One noteworthy line to break out of the third Democratic debates was Joe Biden's line about how black parents aren't being given the cultural and educational tools to lift their children from poverty.
"We bring social workers into homes with parents to help them deal with how to raise their children," said Biden. "It’s not that they don’t want to help, they don’t know quite what to do. Play the radio, make sure the television – make sure you have the record player on at night, the phone. Make sure that kids hear words."
Biden wasn't trying to say that black parents are genetically inferior, but rather that our society isn't built to give them cultural exposure or education that would help them succeed. That being said, this argument was still broadly criticized as racist and condescending.
But as Bhaskar Sunkara noted in The Guardian, Biden's position isn't at all unusual. In fact, this sentiment is a line that both parties have adopted for years as an argument for why true financial reparations and economic redistribution, of the sort that is a third rail for white voters, is pointless.
"Wrong as Biden is, he’s just repeating what has been commonsense for generations of politicians, Democrat and Republican alike," wrote Sunkara. "Even Barack Obama had a knack for inventing stories about black kids being told by other black kids that studying hard in school was 'acting white,' or appealing to 'Cousin Pookie' and 'Uncle Jethro' to be better and more engaged citizens." Indeed, Ta-Nehisi Coates once pointed out that on this issue, Obama and former House Speaker Paul Ryan sounded barely distinguishable.
"In many ways, the 'culture of poverty' discourse has liberal political roots. Influenced by the anthropologist Oscar Lewis, Lyndon B Johnson’s assistant secretary of labor Daniel Patrick Moynihan wrote the influential The Negro Family: The Case for National Action (the 'Moynihan Report') in 1965," wrote Sunkara. "Moynihan ... was a progressive who recognized the persistence of racism and saw the roots of racial inequality as being material," as opposed to conservative thinkers who believed in racial genetic inferiority. "But the legacy of 'three centuries of sometimes unimaginable mistreatment,' he wrote, had created a culture of poverty that had to be addressed so that civil rights legislation and the ongoing war on poverty could actually uplift black Americans. If you just give the black poor money and services, the argument went, it wouldn’t have the intended effect."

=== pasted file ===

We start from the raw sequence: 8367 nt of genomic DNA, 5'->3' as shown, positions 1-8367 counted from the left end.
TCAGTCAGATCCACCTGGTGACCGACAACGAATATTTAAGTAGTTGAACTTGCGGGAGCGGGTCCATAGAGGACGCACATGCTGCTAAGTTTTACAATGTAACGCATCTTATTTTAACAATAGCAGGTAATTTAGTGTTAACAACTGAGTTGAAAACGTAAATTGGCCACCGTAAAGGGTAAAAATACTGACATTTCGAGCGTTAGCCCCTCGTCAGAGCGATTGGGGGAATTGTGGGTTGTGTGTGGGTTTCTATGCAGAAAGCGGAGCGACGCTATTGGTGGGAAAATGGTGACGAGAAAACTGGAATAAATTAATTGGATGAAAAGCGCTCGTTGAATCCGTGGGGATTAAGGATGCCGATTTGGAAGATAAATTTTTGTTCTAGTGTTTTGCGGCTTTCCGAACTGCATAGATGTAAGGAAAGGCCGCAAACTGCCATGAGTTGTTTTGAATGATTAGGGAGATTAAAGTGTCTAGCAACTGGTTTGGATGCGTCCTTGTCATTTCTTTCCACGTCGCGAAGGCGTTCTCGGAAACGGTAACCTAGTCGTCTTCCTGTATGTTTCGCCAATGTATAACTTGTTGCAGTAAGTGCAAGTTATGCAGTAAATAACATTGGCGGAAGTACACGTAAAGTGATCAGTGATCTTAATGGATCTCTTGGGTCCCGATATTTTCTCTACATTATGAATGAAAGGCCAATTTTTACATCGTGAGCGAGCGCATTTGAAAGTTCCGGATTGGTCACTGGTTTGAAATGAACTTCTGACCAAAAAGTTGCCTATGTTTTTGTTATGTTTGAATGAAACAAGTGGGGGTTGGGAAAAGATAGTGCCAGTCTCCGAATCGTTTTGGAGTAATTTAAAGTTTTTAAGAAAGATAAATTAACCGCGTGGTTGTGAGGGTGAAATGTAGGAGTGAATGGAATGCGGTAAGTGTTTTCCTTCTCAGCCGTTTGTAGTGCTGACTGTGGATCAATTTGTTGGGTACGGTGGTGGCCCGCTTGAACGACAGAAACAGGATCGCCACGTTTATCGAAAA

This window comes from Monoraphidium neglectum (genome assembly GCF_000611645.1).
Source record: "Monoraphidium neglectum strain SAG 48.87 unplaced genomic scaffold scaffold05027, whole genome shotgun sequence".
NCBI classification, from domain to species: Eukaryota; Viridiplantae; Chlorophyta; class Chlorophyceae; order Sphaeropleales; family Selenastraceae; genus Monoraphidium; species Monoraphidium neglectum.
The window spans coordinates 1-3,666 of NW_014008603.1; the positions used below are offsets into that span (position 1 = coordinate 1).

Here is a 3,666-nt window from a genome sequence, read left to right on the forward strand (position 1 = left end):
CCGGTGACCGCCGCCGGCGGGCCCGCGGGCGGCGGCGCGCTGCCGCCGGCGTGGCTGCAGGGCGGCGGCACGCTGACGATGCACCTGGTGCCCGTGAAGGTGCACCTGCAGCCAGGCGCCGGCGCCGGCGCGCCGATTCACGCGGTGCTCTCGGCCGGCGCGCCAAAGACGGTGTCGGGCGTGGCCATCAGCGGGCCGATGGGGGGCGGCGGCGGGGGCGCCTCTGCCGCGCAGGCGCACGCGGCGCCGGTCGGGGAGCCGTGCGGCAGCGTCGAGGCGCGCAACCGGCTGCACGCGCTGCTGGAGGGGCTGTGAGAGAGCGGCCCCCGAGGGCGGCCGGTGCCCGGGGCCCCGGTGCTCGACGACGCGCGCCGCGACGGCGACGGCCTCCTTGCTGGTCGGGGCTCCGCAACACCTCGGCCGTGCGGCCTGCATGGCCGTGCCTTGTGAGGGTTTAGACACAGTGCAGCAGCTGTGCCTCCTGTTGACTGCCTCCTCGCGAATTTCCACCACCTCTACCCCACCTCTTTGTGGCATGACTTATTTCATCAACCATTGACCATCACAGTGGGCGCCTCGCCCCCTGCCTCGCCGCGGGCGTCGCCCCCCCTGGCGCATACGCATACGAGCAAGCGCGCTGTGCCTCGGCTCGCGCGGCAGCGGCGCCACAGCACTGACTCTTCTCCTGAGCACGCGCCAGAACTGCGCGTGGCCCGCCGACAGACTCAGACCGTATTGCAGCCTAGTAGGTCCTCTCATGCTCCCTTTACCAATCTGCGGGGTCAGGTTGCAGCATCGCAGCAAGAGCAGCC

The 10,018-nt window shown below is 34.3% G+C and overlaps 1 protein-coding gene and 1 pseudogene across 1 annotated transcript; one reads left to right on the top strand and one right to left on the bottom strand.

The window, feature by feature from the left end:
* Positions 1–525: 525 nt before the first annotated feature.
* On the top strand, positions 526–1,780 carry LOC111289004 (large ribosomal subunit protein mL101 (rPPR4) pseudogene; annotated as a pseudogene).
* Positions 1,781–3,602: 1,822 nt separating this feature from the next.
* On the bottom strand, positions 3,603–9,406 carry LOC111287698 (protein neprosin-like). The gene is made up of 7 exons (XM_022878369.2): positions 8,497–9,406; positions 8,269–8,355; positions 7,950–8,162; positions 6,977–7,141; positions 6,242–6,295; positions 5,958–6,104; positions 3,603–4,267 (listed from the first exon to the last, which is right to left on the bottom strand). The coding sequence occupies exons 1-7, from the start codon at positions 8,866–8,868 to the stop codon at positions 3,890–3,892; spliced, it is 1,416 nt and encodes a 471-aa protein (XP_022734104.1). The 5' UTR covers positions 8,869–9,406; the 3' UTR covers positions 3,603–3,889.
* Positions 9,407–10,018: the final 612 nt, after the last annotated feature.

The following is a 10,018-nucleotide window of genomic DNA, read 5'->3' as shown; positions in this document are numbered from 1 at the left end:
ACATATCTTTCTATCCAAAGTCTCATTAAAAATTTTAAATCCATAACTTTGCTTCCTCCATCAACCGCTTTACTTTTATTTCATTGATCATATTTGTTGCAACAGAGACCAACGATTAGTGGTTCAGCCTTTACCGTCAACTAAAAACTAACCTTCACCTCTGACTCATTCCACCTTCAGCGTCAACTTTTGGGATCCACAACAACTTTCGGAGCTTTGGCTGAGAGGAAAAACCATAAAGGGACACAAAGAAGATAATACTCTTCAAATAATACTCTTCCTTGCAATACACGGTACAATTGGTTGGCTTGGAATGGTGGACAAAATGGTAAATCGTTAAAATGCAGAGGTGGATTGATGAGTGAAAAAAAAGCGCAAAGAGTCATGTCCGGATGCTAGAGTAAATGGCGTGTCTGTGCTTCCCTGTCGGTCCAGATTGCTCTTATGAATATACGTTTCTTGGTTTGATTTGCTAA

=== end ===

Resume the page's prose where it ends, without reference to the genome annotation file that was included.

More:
This sentiment has pervaded everything from Ronald Reagan's parable of the "welfare queen" to the bipartisan adoption of work requirements for welfare. Indeed, it is not even always a racial attitude — white rural Americans often get the same condescension thrown at them by works like J. D. Vance's Hillbilly Elegy. And it is true that some cultural differences, like dialect, make it harder for some black Americans to navigate white-dominated spaces.
But the broader idea that impoverished black Americans are somehow culturally incapable of using public assistance to get out of poverty is not based on any evidence. And contrary to the idea low-income black people are not "engaged," Sunkara wrote, studies show that "black students ... tend to put more emphasis on educational achievement (and show more pride in their peers’s accomplishments) than white students" and that "black voters ... now vote at a higher rate than any other group in the country" even in the face of discriminatory voter suppression laws.
"There is finally pushback to the idea that the victims of an exploitative and violent society are sleeping in a bed of their own making," wrote Sunkara. "But the solution isn’t Biden taking sensitivity courses and being less racist or 'classist' — we need to combat the real sources of racial and class inequality. It’s not too complicated, we all basically want the same things: a decent paying job, quality medical care, good schools for our children, leaders who respect us and act with integrity. This cuts across backgrounds, they’re simple expectations of a good state that most working people feel like they deserve. And they’re outcomes we can guarantee through robust entitlements."
"Why, then, this obsession on what poor people, particularly poor black people, are doing wrong?" wrote Sunkara. "It’s simple: both Democrats and Republicans have preferred a patchwork, punitive and degrading welfare state over an efficient, well-funded, universal one. They’d rather blame the oppressed than lift them out of oppression. They’d rather talk about culture than challenge corporations."
"There’s nothing wrong with Joe Biden that doesn’t afflict the political establishment as a whole," Sunkara concluded.